Wednesday, October 28, 2015
What I Learned at Stanford This Weekend
I thought he was insane or at least insanely optimistic. Here is my single example of his insanity, although I could write a lot about what he said that was wrong. His plan is for about 35% plus of our electricity to be generated by wind and about 55% by solar mostly from photovoltaic panels. He is aware that the sun only shines part of the time and even when it's shining the weather sometimes makes its light virtually unusable by the panels. So there has to be a way to store the electricity for use when it's dark. He wisely avoids battery storage. But these were his solutions for storage of the electricity from these panels: 1) pumped hydroelectric; and, 2) ordinary hydroelectric. The first problem that jumped out at me was that ordinary hydroelectric is an alternative to photovoltaic not a form of storage of electricity, so that was a disappointing dodge. So let's talk about pumped storage.
You build two dams, one at an altitude higher than the other. Behind these dams will be enough water to fill one of the two lakes created by the dams. You build a hydroelectric power plant in the dam at the upper lake and you build a big pumping station between the two lakes. When the sun shines, you use the electricity from the panels to power the pumping station to lift the water out of the lower lake and put it in the higher lake. When the sun goes down, you let the water in the higher lake flow down through the turbine generators into the lower lake.
So there will be one lake's worth of water moving between two lake beds. There won't be any fish or much other life in the water alternately flowing through pumps or the blades of a turbine generator. Alternately the lakes will be muddy remnants of lakes awaiting, or in the process of, refilling. They'll take a lot of room in the environment and they won't be cheap. Oh, and you'll have to have adjacent significant areas of suitable lake sites at significantly different altitudes. That's not going to be easy to find on the Great Plains.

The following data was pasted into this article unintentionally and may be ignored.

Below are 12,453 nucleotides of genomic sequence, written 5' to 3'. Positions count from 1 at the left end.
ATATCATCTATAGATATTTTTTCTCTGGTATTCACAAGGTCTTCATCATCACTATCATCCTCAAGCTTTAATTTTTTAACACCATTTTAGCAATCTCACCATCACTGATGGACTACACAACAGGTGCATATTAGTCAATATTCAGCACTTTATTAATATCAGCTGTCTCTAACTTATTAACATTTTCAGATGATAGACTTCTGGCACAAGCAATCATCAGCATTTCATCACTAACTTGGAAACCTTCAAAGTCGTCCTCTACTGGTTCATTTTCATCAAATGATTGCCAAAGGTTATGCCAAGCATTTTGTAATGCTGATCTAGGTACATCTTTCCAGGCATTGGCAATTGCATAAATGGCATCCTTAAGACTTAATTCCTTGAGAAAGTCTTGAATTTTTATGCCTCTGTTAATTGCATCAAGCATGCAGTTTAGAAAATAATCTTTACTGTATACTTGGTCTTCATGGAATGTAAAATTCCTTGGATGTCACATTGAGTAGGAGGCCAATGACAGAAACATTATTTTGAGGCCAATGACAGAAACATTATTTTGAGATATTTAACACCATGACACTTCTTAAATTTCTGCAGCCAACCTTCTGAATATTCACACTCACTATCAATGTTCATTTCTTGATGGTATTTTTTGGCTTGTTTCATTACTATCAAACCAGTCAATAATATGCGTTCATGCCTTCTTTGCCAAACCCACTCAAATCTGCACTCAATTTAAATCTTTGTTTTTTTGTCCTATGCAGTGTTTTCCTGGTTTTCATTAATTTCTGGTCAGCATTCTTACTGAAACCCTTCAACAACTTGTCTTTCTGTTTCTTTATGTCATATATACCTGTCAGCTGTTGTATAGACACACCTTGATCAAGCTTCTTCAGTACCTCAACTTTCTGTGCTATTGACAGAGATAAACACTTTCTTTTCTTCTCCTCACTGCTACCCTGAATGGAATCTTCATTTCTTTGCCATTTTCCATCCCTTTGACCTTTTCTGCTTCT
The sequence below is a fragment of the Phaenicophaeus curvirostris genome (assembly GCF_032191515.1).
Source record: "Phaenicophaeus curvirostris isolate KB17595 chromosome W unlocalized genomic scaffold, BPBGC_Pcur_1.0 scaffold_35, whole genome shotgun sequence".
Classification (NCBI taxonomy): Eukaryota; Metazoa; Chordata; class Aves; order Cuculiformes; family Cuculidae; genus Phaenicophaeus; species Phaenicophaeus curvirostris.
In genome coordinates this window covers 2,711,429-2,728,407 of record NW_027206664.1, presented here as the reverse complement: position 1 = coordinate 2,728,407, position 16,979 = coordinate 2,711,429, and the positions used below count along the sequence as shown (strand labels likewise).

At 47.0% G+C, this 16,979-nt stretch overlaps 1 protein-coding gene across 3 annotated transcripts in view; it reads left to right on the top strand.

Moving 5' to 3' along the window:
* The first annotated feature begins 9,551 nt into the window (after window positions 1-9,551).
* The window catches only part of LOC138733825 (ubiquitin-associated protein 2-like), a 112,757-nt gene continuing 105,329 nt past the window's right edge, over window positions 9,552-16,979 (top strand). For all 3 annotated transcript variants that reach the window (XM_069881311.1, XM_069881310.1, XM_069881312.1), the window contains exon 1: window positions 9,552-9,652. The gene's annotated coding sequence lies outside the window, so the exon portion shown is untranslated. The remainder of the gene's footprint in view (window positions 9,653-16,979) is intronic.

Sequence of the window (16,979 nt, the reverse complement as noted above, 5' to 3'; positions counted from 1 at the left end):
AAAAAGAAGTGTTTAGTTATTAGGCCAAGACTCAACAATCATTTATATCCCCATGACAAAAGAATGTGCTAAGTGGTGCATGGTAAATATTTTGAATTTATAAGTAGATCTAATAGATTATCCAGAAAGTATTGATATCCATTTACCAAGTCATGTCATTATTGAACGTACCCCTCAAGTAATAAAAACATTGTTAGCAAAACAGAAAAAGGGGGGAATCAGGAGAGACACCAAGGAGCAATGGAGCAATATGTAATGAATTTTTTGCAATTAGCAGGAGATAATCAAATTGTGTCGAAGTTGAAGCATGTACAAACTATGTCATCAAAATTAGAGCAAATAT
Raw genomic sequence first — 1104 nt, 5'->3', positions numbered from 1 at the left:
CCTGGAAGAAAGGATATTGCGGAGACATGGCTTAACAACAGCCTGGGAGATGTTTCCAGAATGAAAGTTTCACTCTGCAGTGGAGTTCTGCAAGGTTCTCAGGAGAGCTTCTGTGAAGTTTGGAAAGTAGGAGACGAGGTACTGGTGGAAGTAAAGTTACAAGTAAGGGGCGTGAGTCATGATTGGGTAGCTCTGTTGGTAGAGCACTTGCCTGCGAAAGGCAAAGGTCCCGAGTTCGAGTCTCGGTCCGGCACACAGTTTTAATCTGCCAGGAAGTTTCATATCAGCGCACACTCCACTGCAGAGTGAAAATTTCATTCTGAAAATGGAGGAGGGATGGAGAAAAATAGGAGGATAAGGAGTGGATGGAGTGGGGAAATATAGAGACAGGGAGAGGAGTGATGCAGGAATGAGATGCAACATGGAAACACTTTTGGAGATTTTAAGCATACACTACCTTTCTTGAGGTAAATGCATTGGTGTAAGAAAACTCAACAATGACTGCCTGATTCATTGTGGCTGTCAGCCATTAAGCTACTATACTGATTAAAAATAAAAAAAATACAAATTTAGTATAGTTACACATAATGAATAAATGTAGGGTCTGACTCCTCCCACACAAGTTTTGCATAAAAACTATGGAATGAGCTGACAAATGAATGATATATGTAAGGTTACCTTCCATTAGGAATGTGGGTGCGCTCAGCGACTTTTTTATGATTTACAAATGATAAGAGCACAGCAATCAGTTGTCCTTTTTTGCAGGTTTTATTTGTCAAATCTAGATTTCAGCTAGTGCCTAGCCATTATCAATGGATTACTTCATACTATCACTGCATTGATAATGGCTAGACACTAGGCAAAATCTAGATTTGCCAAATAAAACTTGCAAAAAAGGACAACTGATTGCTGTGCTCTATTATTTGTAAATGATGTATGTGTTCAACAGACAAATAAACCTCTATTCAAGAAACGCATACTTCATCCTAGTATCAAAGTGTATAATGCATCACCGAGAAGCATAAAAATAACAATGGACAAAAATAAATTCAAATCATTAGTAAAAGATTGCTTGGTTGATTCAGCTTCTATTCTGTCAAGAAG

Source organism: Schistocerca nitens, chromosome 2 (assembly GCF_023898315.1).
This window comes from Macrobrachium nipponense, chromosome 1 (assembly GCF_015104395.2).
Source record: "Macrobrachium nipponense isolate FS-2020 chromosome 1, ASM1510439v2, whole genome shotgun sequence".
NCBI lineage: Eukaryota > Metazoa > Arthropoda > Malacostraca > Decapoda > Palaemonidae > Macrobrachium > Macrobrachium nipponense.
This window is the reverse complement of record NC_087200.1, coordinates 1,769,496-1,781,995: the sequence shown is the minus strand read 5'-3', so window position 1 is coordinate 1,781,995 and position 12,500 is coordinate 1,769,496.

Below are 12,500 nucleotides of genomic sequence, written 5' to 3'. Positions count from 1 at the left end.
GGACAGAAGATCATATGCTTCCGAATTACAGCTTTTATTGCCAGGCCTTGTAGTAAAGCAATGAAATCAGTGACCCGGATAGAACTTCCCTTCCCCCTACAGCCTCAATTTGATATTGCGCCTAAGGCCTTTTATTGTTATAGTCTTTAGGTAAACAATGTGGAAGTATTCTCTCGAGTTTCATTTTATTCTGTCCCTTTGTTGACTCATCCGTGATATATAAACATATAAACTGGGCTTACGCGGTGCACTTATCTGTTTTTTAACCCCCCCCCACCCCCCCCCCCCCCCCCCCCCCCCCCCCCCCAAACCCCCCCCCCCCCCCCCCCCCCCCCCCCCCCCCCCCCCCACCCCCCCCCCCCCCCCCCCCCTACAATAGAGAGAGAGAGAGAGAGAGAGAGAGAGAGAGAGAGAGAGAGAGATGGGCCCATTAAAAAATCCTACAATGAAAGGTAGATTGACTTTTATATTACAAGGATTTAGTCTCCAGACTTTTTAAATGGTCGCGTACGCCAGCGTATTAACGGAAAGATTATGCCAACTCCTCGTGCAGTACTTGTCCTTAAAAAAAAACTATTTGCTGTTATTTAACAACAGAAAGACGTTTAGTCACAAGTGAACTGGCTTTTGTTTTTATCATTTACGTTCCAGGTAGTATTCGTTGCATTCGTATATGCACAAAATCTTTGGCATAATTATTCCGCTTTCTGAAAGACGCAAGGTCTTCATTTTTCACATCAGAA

But it's the scale that makes it a fantasy. We'll probably use well more than two terawatt-hours (two trillion watt-hours) of electricity by 2050 (although the plan is to reduce through conservation and efficiency that power demand down to 1.8 terawatt-hours). Some of the solar power the professor envisions will be from the fields of mirrors used to reflect sunlight on a single tower and those don't need storage of electricity as the solar energy is stored in molten salts as heat. So I'm not 100% sure what percentage of the 55% of our entire energy needs will be theoretically supplied by photovoltaic panels but I'll use 40% for our calculations here. 40% of 1.8 terawatt-hours is .72 terawatt-hours. That's a lot. All of the normal hydroelectric dams in the United States only produces now .33 terawatt-hours. There are no pumped water storage systems supplying any real power at this time. So he envisions as possible and desirable going from 0 to .72 terawatt-hours of power generation in 35 years. All to avoid a theoretical few tenths of degrees of warming, to avoid it being a little bit nicer out, especially at night.
As I said, insane.
But, boy, were the people in the audience applauding the heck out of his lecture.
UPDATE: There is a pumped storage facility in California. Thanks for the tip, kind reader. And you don't have to build pumps and turbine generators, you can just build one set that is reversible. It takes four units of power, however, to create three from the pumped storage water flowing back downhill. Here is what you need to know about this plant. It's not storing solar power for use at night but is storing unused nuclear power at night for peak use later in the day. And they don't drain the two lakes dry using the water for power. Very wise. How the heck are we going to be able to scale up this 1.1 megawatt source into .72 terawatts?
Diablo Canyon Nuclear plant in Avila, California provides power at night to the Helms pumped storage project in the Sierra's for use to generate power in the afternoons for the San Joaquin Valley.
There is still the problem of scale... and environmental reviews, location...
Thanks. I'll look at your link. But this is not storage of solar power but realizing we use more electricity during the day than at night so they use the steady nuclear power to store for peak use during the day.